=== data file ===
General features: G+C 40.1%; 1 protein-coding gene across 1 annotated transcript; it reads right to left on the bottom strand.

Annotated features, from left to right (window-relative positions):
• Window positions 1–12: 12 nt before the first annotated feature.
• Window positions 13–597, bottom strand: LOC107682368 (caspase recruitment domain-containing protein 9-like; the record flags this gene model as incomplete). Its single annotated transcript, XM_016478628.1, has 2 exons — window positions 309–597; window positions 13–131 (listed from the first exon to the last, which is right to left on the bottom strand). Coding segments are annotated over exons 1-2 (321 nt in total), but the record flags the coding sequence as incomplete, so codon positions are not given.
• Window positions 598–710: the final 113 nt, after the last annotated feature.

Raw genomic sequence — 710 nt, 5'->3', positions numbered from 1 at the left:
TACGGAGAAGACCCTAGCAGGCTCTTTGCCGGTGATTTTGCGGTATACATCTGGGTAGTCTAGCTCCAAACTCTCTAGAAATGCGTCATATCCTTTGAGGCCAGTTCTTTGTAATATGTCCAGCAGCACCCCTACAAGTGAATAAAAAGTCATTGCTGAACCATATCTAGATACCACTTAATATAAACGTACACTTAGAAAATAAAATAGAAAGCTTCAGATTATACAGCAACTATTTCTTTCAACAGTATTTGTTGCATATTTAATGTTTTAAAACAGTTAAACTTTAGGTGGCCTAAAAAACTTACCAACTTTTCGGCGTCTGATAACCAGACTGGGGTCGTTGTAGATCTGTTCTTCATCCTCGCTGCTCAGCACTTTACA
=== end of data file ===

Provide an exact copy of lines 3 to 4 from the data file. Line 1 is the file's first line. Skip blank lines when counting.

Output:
• Window positions 1–12: 12 nt before the first annotated feature.
• Window positions 13–597, bottom strand: LOC107682368 (caspase recruitment domain-containing protein 9-like; the record flags this gene model as incomplete). Its single annotated transcript, XM_016478628.1, has 2 exons — window positions 309–597; window positions 13–131 (listed from the first exon to the last, which is right to left on the bottom strand). Coding segments are annotated over exons 1-2 (321 nt in total), but the record flags the coding sequence as incomplete, so codon positions are not given.